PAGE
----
Coping with husband’s death
Stella says while it is not easy for any child to cope with the loss of his or her father, but for Alice, it was more complicated considering that she was even much closer to her dad who used to play most of the motherly roles – rather than just fatherly – that Stella could not have fulfilled anyway.
“At first it was relatively easier to raise her because my husband then helped me a lot. For example, he could strap the child on his back whenever she cried, something i couldn’t do myself with my disability. So when he died four years later, it was really a big blow for both Alice and me,” she recollects.
She says because Alice could easily sense the void left by her father, it was always going to be a tall order for Stella to suddenly feel that vacuum for the simple reason that she had to start performing those errands that her husband used to do when he was alive. It was not surprising therefore to hear the inquisitive lad asking her from time to time when her father would come again. And the reality that her father would never come again is what made life difficult for both Stella and Alice.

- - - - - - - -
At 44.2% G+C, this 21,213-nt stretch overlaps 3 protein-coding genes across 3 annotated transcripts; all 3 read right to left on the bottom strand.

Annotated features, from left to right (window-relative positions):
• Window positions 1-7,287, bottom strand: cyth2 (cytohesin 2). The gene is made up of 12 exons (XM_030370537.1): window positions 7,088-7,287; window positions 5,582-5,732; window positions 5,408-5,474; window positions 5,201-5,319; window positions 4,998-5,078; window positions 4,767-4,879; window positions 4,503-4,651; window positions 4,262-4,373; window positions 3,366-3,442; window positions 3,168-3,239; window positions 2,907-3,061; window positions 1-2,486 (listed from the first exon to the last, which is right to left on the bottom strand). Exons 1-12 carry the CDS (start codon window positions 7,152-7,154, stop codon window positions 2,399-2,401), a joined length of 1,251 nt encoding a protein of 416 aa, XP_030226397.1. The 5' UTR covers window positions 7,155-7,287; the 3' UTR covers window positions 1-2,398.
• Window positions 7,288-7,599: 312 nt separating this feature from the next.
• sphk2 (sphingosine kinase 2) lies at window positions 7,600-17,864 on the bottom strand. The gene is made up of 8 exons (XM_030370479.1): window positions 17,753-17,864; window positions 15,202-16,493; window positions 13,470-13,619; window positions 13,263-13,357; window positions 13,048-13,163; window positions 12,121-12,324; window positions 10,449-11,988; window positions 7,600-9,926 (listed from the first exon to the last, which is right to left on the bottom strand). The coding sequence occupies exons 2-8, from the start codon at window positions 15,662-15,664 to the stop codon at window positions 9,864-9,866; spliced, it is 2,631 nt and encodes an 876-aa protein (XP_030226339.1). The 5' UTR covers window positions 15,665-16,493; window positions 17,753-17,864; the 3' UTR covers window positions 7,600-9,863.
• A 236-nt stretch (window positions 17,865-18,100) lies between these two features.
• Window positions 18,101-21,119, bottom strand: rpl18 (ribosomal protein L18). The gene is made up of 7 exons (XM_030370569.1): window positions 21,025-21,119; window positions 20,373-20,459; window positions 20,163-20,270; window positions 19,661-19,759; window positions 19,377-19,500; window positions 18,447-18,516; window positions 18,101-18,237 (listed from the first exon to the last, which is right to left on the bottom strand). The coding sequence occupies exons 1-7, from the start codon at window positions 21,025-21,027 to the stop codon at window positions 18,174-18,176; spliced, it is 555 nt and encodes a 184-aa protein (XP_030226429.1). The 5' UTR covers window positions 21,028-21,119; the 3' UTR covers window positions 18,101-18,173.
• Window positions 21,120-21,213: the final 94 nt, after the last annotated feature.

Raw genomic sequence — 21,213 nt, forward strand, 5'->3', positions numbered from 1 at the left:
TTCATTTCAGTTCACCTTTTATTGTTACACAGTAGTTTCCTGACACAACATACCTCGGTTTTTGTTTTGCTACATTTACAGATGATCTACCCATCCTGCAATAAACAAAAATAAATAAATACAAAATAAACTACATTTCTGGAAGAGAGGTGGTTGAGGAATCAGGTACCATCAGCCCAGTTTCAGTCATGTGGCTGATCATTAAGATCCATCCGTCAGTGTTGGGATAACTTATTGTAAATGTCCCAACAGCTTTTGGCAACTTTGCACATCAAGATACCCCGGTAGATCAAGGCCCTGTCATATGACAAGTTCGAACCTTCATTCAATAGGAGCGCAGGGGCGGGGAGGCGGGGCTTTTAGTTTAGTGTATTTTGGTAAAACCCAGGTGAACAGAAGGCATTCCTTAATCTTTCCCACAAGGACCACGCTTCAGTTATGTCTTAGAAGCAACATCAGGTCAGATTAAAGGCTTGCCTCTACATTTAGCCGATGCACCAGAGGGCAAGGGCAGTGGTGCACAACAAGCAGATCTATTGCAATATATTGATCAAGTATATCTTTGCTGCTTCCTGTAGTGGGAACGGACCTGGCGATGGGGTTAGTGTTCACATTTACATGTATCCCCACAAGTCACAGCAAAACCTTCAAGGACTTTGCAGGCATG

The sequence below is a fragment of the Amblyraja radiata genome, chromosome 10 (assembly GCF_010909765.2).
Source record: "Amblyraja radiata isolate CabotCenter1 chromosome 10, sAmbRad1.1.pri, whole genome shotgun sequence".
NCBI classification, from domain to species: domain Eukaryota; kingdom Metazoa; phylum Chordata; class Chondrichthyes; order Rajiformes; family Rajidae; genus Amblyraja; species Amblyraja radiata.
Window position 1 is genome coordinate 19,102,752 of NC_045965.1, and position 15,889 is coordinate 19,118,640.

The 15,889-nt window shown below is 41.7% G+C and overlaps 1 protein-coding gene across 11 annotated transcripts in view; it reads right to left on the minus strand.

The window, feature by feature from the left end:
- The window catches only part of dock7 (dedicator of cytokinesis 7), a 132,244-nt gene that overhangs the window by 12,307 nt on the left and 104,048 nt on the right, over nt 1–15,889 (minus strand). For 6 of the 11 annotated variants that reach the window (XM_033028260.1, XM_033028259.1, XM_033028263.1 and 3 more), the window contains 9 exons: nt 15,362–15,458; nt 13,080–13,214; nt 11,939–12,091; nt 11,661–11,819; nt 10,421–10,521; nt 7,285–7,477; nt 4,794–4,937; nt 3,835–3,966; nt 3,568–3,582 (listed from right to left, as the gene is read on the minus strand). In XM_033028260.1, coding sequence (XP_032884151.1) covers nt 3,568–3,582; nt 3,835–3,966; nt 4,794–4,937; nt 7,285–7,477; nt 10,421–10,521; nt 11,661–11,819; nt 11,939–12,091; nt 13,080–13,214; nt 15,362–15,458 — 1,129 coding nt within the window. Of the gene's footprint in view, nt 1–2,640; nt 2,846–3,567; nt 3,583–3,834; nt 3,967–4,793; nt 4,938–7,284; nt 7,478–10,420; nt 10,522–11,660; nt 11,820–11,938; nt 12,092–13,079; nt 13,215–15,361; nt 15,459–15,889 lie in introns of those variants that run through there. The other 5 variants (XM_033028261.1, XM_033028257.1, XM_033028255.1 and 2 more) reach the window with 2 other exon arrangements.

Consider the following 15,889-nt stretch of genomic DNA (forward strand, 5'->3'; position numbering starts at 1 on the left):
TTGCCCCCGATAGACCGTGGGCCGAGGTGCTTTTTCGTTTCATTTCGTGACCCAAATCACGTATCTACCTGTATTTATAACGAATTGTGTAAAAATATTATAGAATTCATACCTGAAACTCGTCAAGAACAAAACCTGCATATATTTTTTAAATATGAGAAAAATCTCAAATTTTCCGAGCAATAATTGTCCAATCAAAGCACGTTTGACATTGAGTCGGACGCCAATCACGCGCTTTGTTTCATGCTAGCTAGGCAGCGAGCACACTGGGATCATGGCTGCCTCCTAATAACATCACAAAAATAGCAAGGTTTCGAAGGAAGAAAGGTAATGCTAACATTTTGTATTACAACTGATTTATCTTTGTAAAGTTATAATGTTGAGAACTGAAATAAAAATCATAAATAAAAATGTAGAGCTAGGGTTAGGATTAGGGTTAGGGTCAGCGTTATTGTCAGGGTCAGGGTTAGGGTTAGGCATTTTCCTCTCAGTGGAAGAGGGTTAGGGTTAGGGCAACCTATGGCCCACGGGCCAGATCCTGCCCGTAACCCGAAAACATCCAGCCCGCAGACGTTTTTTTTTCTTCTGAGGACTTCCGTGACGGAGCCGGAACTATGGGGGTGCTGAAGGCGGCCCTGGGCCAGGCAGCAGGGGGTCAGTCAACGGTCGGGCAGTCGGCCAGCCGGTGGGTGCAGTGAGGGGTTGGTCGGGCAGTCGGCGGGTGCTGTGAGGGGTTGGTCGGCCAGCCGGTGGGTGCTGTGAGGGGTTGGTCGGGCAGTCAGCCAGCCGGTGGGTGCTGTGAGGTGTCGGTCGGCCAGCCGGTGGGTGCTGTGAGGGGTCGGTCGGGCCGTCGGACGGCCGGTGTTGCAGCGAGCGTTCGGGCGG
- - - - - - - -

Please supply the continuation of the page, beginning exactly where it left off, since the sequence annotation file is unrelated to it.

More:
“I am now relieved that Alice is a grown up kid enjoying her studies in the university. I thank the Lord Almighty for that,” she says.
Adventure of raising twins
Wait a minute! If Stella thought raising Alice was the most difficult undertaking in the world, it was probably because she was yet to experience yet another adventure. 13 years ago, she was gifted with identical twins, Felista and Francisca, whose father used to live abroad but never stayed together with Stella after their birth.
“Raising twins is always difficult for any woman without disabilities. But i can tell you it is like hell for a woman with disabilities,” she says.
She explains that she cannot count the number of times she had to employ baby-sitters because even the experienced baby-sitters could hardly cope with the ordeal of looking after two children at the same time. So she did not have a choice, she had to employ two baby-sitters, which was quite expensive, if not unaffordable.